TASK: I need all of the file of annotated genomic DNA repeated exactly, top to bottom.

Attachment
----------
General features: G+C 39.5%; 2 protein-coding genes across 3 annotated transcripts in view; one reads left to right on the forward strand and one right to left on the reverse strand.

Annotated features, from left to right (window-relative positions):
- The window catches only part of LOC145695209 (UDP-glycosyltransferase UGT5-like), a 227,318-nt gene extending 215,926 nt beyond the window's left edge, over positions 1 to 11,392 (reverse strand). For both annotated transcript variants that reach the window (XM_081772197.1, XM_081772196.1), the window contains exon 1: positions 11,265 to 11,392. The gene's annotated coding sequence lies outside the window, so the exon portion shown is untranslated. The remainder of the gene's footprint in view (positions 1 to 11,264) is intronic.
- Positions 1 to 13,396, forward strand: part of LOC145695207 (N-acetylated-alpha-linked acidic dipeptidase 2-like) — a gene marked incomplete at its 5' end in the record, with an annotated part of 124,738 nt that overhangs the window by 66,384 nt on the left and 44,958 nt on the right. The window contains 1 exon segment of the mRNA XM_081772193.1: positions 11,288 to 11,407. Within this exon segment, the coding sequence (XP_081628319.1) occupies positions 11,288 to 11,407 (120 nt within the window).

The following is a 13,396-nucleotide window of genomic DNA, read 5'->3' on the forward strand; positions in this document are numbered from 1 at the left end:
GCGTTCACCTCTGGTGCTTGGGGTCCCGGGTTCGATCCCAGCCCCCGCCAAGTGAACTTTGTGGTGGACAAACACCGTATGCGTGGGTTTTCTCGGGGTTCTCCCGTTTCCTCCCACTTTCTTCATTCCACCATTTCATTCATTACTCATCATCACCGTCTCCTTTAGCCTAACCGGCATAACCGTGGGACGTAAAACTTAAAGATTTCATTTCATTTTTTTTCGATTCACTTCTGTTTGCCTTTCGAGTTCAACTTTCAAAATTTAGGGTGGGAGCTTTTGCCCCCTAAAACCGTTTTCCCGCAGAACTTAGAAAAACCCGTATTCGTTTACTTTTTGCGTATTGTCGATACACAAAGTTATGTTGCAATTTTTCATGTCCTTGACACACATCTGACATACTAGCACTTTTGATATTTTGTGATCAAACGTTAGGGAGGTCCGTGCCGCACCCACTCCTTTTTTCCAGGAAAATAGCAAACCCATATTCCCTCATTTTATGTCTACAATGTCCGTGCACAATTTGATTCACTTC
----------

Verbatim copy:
General features: G+C 39.5%; 2 protein-coding genes across 3 annotated transcripts in view; one reads left to right on the forward strand and one right to left on the reverse strand.

Annotated features, from left to right (window-relative positions):
- The window catches only part of LOC145695209 (UDP-glycosyltransferase UGT5-like), a 227,318-nt gene extending 215,926 nt beyond the window's left edge, over positions 1 to 11,392 (reverse strand). For both annotated transcript variants that reach the window (XM_081772197.1, XM_081772196.1), the window contains exon 1: positions 11,265 to 11,392. The gene's annotated coding sequence lies outside the window, so the exon portion shown is untranslated. The remainder of the gene's footprint in view (positions 1 to 11,264) is intronic.
- Positions 1 to 13,396, forward strand: part of LOC145695207 (N-acetylated-alpha-linked acidic dipeptidase 2-like) — a gene marked incomplete at its 5' end in the record, with an annotated part of 124,738 nt that overhangs the window by 66,384 nt on the left and 44,958 nt on the right. The window contains 1 exon segment of the mRNA XM_081772193.1: positions 11,288 to 11,407. Within this exon segment, the coding sequence (XP_081628319.1) occupies positions 11,288 to 11,407 (120 nt within the window).

The following is a 13,396-nucleotide window of genomic DNA, read 5'->3' on the forward strand; positions in this document are numbered from 1 at the left end:
GCGTTCACCTCTGGTGCTTGGGGTCCCGGGTTCGATCCCAGCCCCCGCCAAGTGAACTTTGTGGTGGACAAACACCGTATGCGTGGGTTTTCTCGGGGTTCTCCCGTTTCCTCCCACTTTCTTCATTCCACCATTTCATTCATTACTCATCATCACCGTCTCCTTTAGCCTAACCGGCATAACCGTGGGACGTAAAACTTAAAGATTTCATTTCATTTTTTTTCGATTCACTTCTGTTTGCCTTTCGAGTTCAACTTTCAAAATTTAGGGTGGGAGCTTTTGCCCCCTAAAACCGTTTTCCCGCAGAACTTAGAAAAACCCGTATTCGTTTACTTTTTGCGTATTGTCGATACACAAAGTTATGTTGCAATTTTTCATGTCCTTGACACACATCTGACATACTAGCACTTTTGATATTTTGTGATCAAACGTTAGGGAGGTCCGTGCCGCACCCACTCCTTTTTTCCAGGAAAATAGCAAACCCATATTCCCTCATTTTATGTCTACAATGTCCGTGCACAATTTGATTCACTTC